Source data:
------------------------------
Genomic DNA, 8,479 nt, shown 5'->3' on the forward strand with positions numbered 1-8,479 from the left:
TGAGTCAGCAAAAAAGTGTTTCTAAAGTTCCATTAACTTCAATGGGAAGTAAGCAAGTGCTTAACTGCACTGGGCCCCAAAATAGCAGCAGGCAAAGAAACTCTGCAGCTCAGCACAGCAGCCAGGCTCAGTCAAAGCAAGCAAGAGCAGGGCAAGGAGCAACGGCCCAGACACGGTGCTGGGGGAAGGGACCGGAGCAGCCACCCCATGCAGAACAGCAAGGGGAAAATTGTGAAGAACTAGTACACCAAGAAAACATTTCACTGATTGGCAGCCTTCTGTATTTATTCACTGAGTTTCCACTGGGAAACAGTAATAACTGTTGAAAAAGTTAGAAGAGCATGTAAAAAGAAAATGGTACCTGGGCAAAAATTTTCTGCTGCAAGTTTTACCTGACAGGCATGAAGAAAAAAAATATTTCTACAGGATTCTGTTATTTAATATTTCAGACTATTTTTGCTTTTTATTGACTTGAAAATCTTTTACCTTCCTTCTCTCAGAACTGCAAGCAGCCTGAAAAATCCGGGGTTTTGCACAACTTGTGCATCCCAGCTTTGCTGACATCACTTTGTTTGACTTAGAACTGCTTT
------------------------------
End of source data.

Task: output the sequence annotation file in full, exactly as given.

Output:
Genomic DNA, 8,479 nt, shown 5'->3' on the forward strand with positions numbered 1-8,479 from the left:
TGAGTCAGCAAAAAAGTGTTTCTAAAGTTCCATTAACTTCAATGGGAAGTAAGCAAGTGCTTAACTGCACTGGGCCCCAAAATAGCAGCAGGCAAAGAAACTCTGCAGCTCAGCACAGCAGCCAGGCTCAGTCAAAGCAAGCAAGAGCAGGGCAAGGAGCAACGGCCCAGACACGGTGCTGGGGGAAGGGACCGGAGCAGCCACCCCATGCAGAACAGCAAGGGGAAAATTGTGAAGAACTAGTACACCAAGAAAACATTTCACTGATTGGCAGCCTTCTGTATTTATTCACTGAGTTTCCACTGGGAAACAGTAATAACTGTTGAAAAAGTTAGAAGAGCATGTAAAAAGAAAATGGTACCTGGGCAAAAATTTTCTGCTGCAAGTTTTACCTGACAGGCATGAAGAAAAAAAATATTTCTACAGGATTCTGTTATTTAATATTTCAGACTATTTTTGCTTTTTATTGACTTGAAAATCTTTTACCTTCCTTCTCTCAGAACTGCAAGCAGCCTGAAAAATCCGGGGTTTTGCACAACTTGTGCATCCCAGCTTTGCTGACATCACTTTGTTTGACTTAGAACTGCTTT